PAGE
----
December 6, 2016

SIPA faculty experts discussed possible directions for U.S. policy under the incoming Trump presidential administration at a special event at the Columbia Club of New York on November 29.

In a wide-ranging and robust conversation before an an audience of alumni, students, friends, and media, the assembled professors considered both domestic and foreign policy—the latter in the context of emerging trends around the world. Dean Merit E. Janow moderated the faculty panel featuring Richard Betts, Richard Clarida, Steven Cohen, Ester Fuchs, Michael Nutter, David Rothkopf, and Joseph Stiglitz.

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Rothkopf, a visiting professor who is CEO and editor of the FP Group, expressed concern about Trump’s lack of political experience and his support from the alt-right movement. But he assured the audience of SIPA students and alumni that the United States is subject to checks and balances by other nations, noting Angela Merkel’s observation that the United States’ ability to change world is limited by the fact that it’s a single nation.

Still, Rothkopf discussed a worst case in which different actors sought the end of TPP, NATO, and other agreements.

Betts, director of both the Saltzman Institute of War and Peace Studies, said that movement toward cooperation with Russia could be positive.

“The objective of improving relations with Russia is okay, but this will be tested with Syria,” he said. “Trump is fixated on terrorism. Once he confronts this problem he’ll see his style of deal-making won’t always work.”

Stiglitz, a Nobel Laureate in economics, and Richard Clarida, a former assistant treasury secretary discussed potential shifts in global economic policy. The former highlighted recent rhetoric highlighting Trump’s plan to revitalize the economy through infrastructure, noting that the Obama administration had proposed a similar plan.

“We had a discussion about infrastructure eight years ago. The Republicans in the senate said it wouldn’t stimulate economy,” he said. “Does Paul Ryan feel as strongly about red deficits as he has about blue deficits?”

Stiglitz warned that infrastructure spending would take three to five years to have a visible effect and expressed concerns about using public-private partnerships as a financing mechanism.

“The general problem with [public-private partnerships] is that the private sector gets the profit and the government gets losses,” he said.

Stiglitz also addressed the prospect of cutting taxes, suggesting it would lead to greater inequality and little stimulus.

Fuchs, who leads the Urban and Social Policy concentration, and Nutter, who served eight years as mayor of Philadelphia, addressed urban policies.

“Federalism will be extremely important over the next four years,” Fuchs said.

With respect to education and other programs that receive the majority of their funding from state and city governments, she observed that “much of the United States’ [federal] support has already been gutted by both the left and the right. Trump can’t do much at this point.”

Fuchs saw child care and family leave as a possible bright spot, but shared concerns about health care. Efforts to repeal the Affordable Care Act, she said, “will negatively impact women and their health.”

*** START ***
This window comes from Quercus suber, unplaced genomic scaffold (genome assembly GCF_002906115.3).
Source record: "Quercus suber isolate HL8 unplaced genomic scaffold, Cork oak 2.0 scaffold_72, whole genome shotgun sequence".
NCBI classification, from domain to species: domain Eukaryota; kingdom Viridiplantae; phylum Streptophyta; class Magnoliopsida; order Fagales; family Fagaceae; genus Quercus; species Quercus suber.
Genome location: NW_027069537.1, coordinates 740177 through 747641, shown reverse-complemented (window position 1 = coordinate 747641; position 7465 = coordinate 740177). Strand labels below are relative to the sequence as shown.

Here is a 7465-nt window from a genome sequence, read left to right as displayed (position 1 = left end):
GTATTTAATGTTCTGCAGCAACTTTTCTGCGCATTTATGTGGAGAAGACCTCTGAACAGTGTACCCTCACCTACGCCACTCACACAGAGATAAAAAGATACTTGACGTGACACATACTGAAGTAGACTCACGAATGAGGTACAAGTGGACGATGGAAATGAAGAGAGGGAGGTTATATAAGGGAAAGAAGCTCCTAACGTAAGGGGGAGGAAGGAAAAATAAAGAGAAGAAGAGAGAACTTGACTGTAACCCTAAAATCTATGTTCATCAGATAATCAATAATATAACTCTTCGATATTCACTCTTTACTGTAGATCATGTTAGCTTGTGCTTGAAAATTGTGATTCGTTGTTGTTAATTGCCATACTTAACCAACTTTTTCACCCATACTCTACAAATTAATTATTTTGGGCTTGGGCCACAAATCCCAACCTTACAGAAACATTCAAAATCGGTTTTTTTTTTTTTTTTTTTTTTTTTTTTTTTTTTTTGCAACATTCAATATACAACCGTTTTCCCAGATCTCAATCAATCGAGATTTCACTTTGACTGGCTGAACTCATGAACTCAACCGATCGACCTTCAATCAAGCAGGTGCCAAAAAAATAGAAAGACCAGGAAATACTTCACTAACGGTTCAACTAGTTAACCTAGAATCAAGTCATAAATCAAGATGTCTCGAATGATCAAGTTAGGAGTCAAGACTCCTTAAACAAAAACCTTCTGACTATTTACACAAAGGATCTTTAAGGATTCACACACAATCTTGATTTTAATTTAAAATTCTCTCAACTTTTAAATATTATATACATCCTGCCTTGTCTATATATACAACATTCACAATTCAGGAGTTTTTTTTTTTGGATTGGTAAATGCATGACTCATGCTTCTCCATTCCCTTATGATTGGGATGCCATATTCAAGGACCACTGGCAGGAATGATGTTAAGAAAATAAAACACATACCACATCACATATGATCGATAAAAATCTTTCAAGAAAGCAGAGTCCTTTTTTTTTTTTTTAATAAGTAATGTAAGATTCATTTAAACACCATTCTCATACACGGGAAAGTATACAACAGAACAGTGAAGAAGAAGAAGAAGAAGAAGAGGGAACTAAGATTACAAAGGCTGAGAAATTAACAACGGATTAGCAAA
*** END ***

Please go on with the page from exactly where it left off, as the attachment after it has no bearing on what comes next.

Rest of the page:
Nutter expressed trepidation about the incoming president, criticizing his lack of engagement with the media and suggesting that Trump’s policy map is “unknowable.”

“Trump’s thoughts and ideas are episodic,” Nutter said. “I have no idea what he will do, but more importantly, he has no idea.”

Addressing the issue of global trade, Janow said possible outcomes range “from a modest disruption to a global trade war.” Clarida disagreed, saying that “corporate tax cuts are good for equities. The existing World Trade Organization helps settle disputes.”

Rothkopf suggested that Trump’s apparent negotiating strategy would not work for trade.

“Trump thinks he can take unilateralist approach to trade, but it doesn’t work well today,” he said. “Countries will respond. You can’t penalize China without consequences. Our economy relies on them.”

Stiglitz said increasing tariffs would not lead to more manufacturing jobs: “If auto parts become more expensive, there will be no auto work in the U.S.”

Steven Cohen, executive director of the Earth Institute, considered how climate and environmental policy might shift, noting that environmental policy becomes an issue for citizens when it doesn’t exist—when government fails to protect clean water and air.

He said he does not expect coal jobs to return: “Companies want to get off of fossil fuels because new technologies will continue to make alternative energy cheaper in long run. Coal isn’t coming back, even in the short term.”

One solution, Cohen said, is job training.

 “We need more education to help prepare people for the new world of work, not the old world of work,” he said.

Clarida mentioned a procedural reform championed by Harry Reid, the outgoing Democratic leader in the Senate, that will make it easier for the Republican majority to approve Trump’s nominees. Requiring a majority of 51 rather than 60, he said, lessens the need for bipartisan agreement.

In closing, Nutter encouraged students to stay involved in the process and to engage in the policy debates of today and tomorrow.

“Run toward civil service and civic engagement,” he said, “not away from it.”

— Ginger Whitesell MPA ’17

Pictured: Richard Clarida, Joseph Stiglitz // photo by Barbara Alper

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